90 pounds. 38 miles.
Before there was a Pearl Izumi, there was a man and a bike. He rode that bike 38 miles a day, every day. Not for exercise or for the fun of it, but to deliver 90 pounds of clothing to his customers in a neighboring village.
The year: 1950. The man’s name: Kinji Shimizu. And in fourteen short years, he’d go from lugging clothing on a bike to redefining what every cyclist wore on them.
1 in 15.
In 1964, one of Kinji’s sons, Hiro, raced for the Japanese national team at the Asian Cycling Championships. The team ordered its usual fourteen cotton kits. And a special fifteenth.
After the races, the team director filled a helmet with scraps of paper with each racer’s name. As fate would have it, Hiro’s name was pulled. He won the special jersey. It was made in Italy and 100% nylon. Unlike anything he’d ever seen before.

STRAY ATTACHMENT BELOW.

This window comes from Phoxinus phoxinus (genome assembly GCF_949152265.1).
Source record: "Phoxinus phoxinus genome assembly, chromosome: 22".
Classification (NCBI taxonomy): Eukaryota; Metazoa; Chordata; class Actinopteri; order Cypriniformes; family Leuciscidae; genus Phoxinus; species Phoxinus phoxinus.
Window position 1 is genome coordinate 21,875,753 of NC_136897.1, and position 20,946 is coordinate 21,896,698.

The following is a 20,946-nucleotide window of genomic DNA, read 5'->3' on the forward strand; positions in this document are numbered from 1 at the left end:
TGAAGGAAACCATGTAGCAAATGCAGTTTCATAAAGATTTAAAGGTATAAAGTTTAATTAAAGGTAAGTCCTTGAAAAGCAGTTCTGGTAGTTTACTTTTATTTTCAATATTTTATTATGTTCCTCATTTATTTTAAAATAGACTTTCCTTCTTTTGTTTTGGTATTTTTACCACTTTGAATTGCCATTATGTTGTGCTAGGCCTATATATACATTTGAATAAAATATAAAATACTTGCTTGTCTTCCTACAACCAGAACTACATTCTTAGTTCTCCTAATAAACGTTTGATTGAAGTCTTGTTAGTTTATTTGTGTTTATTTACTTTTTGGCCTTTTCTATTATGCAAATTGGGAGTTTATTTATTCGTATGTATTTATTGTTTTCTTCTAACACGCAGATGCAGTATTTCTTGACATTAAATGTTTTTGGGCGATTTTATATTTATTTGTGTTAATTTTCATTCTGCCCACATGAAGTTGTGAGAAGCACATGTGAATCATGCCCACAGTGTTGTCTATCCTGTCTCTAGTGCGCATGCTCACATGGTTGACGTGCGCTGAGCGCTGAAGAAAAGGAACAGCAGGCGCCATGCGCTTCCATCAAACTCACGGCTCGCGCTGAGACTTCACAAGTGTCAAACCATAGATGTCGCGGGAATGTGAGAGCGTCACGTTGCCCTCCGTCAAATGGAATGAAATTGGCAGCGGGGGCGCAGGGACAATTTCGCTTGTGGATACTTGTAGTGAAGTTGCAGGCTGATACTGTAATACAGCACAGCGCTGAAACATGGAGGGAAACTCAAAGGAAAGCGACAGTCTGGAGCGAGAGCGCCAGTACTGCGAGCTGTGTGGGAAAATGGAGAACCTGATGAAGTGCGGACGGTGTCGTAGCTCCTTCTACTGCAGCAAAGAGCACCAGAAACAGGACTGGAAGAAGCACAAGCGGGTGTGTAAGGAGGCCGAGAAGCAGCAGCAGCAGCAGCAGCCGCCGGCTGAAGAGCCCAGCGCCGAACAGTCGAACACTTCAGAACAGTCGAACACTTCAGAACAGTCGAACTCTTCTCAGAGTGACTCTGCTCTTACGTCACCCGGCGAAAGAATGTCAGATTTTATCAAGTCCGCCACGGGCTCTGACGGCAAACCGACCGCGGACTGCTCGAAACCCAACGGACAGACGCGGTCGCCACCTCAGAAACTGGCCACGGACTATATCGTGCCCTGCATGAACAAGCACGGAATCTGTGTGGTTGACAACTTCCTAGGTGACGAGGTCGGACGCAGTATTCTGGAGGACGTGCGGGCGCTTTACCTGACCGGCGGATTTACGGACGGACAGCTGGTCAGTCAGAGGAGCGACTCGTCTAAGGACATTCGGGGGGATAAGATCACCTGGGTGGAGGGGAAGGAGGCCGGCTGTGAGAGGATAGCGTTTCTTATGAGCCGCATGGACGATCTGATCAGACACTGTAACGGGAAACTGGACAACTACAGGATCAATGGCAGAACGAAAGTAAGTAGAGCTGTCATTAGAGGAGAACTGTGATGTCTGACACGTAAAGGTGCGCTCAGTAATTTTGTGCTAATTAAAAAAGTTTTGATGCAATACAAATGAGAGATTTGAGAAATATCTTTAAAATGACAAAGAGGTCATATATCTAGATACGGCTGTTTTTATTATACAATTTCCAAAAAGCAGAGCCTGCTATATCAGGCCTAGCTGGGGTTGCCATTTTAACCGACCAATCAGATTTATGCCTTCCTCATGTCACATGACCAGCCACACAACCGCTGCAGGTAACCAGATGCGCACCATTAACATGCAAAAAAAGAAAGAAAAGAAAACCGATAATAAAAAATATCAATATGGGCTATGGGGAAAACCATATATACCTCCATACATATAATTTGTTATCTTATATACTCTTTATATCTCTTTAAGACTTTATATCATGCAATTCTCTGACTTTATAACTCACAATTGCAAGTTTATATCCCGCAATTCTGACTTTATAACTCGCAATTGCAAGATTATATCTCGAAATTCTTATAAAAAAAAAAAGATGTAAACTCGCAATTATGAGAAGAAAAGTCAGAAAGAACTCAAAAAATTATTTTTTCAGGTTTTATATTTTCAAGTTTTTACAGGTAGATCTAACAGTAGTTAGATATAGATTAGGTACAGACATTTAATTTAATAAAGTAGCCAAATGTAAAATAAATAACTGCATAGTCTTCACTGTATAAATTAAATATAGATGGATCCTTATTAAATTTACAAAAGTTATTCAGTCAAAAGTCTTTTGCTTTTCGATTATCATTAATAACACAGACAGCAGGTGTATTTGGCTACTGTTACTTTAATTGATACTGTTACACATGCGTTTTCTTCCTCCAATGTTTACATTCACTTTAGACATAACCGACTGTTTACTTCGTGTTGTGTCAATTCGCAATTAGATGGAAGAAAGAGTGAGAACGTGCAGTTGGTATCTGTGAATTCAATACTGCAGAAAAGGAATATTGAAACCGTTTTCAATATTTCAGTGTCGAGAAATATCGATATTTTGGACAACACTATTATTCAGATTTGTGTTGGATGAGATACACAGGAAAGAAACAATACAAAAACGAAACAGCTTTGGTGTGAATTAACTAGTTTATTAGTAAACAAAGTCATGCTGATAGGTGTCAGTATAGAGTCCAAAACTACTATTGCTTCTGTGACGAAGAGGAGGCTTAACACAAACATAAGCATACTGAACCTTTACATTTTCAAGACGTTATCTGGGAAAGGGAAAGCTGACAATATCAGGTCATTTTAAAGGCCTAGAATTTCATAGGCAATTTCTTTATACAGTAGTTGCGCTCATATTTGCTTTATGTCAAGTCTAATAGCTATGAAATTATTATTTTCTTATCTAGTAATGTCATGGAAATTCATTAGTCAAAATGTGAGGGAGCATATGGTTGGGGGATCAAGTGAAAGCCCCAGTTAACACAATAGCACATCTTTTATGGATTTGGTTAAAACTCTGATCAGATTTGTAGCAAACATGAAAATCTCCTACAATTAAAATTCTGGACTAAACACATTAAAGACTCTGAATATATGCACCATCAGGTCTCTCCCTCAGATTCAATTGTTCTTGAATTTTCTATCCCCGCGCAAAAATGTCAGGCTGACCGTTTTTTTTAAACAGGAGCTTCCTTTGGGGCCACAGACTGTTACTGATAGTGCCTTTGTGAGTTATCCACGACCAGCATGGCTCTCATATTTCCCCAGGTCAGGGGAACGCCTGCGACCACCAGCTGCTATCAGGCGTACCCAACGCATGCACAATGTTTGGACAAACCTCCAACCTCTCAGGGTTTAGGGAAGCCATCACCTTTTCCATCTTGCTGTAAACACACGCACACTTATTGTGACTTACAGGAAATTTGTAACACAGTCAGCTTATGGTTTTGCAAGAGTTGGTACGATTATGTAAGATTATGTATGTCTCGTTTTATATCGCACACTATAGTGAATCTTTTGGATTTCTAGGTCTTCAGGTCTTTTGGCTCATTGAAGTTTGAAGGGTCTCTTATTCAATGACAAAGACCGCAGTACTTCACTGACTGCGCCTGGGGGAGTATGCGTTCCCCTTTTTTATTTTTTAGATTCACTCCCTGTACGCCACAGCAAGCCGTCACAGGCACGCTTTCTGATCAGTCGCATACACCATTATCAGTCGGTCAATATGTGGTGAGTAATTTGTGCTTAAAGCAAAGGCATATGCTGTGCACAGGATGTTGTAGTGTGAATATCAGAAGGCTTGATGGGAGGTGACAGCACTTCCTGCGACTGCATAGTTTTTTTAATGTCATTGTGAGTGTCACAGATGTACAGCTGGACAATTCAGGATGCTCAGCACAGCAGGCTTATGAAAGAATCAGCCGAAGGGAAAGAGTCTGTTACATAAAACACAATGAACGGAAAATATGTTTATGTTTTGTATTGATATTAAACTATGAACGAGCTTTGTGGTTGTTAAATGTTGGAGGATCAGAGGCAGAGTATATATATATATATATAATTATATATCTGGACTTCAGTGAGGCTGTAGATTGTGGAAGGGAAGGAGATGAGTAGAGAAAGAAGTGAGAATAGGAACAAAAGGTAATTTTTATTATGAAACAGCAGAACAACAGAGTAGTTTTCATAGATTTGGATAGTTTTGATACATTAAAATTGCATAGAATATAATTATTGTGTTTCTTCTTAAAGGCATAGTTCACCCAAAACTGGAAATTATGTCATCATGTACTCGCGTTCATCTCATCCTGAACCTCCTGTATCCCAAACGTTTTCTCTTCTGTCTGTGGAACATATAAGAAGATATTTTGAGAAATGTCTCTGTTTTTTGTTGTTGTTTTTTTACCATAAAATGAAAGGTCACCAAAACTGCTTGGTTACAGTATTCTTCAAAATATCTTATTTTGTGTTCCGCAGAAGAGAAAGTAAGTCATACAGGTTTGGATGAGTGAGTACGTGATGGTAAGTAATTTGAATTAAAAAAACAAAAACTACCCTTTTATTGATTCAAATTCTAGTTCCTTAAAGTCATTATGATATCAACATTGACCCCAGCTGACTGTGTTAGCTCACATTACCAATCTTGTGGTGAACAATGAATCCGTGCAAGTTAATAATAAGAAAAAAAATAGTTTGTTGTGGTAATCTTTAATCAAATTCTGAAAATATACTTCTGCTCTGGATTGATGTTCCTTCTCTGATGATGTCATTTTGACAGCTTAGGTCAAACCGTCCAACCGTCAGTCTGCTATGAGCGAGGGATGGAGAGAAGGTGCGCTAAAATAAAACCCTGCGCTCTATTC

Later that year, Kinji created his first kit based on that made in Italy design. He used only the best materials he could find.
Kinji continued pushing his concepts. He was endless in his endeavors, constantly researching new fabrics and studying the body in motion.
Over the next five decades, this obsessive approach led to innovation after innovation. Building the very foundation for everything we do today.